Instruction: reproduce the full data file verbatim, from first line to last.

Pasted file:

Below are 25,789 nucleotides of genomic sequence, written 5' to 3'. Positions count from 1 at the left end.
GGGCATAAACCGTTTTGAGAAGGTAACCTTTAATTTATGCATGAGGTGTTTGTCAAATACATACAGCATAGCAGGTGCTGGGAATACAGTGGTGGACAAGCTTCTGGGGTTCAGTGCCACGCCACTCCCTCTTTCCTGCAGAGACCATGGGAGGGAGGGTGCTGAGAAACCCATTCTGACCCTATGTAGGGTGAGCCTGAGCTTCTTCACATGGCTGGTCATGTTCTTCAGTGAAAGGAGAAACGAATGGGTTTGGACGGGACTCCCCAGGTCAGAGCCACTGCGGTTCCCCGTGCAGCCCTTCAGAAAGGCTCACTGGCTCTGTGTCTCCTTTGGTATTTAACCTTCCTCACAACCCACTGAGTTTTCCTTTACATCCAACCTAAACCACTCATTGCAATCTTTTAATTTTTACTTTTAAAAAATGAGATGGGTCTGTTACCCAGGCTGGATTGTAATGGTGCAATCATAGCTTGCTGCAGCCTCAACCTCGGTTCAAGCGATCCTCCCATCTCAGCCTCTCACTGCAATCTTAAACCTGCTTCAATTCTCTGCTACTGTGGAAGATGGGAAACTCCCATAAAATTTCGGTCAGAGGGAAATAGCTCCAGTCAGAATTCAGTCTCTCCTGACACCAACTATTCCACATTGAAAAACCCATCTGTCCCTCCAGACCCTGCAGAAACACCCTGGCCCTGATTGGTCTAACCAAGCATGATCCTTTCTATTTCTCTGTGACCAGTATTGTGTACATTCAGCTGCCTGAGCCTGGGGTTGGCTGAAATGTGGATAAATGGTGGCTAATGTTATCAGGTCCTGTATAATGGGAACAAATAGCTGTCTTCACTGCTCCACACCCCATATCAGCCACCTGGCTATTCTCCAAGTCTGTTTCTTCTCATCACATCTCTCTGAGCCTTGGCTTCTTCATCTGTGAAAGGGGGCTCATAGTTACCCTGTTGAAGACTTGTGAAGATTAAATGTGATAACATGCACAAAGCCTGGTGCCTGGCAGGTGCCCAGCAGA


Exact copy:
Below are 25,789 nucleotides of genomic sequence, written 5' to 3'. Positions count from 1 at the left end.
GGGCATAAACCGTTTTGAGAAGGTAACCTTTAATTTATGCATGAGGTGTTTGTCAAATACATACAGCATAGCAGGTGCTGGGAATACAGTGGTGGACAAGCTTCTGGGGTTCAGTGCCACGCCACTCCCTCTTTCCTGCAGAGACCATGGGAGGGAGGGTGCTGAGAAACCCATTCTGACCCTATGTAGGGTGAGCCTGAGCTTCTTCACATGGCTGGTCATGTTCTTCAGTGAAAGGAGAAACGAATGGGTTTGGACGGGACTCCCCAGGTCAGAGCCACTGCGGTTCCCCGTGCAGCCCTTCAGAAAGGCTCACTGGCTCTGTGTCTCCTTTGGTATTTAACCTTCCTCACAACCCACTGAGTTTTCCTTTACATCCAACCTAAACCACTCATTGCAATCTTTTAATTTTTACTTTTAAAAAATGAGATGGGTCTGTTACCCAGGCTGGATTGTAATGGTGCAATCATAGCTTGCTGCAGCCTCAACCTCGGTTCAAGCGATCCTCCCATCTCAGCCTCTCACTGCAATCTTAAACCTGCTTCAATTCTCTGCTACTGTGGAAGATGGGAAACTCCCATAAAATTTCGGTCAGAGGGAAATAGCTCCAGTCAGAATTCAGTCTCTCCTGACACCAACTATTCCACATTGAAAAACCCATCTGTCCCTCCAGACCCTGCAGAAACACCCTGGCCCTGATTGGTCTAACCAAGCATGATCCTTTCTATTTCTCTGTGACCAGTATTGTGTACATTCAGCTGCCTGAGCCTGGGGTTGGCTGAAATGTGGATAAATGGTGGCTAATGTTATCAGGTCCTGTATAATGGGAACAAATAGCTGTCTTCACTGCTCCACACCCCATATCAGCCACCTGGCTATTCTCCAAGTCTGTTTCTTCTCATCACATCTCTCTGAGCCTTGGCTTCTTCATCTGTGAAAGGGGGCTCATAGTTACCCTGTTGAAGACTTGTGAAGATTAAATGTGATAACATGCACAAAGCCTGGTGCCTGGCAGGTGCCCAGCAGA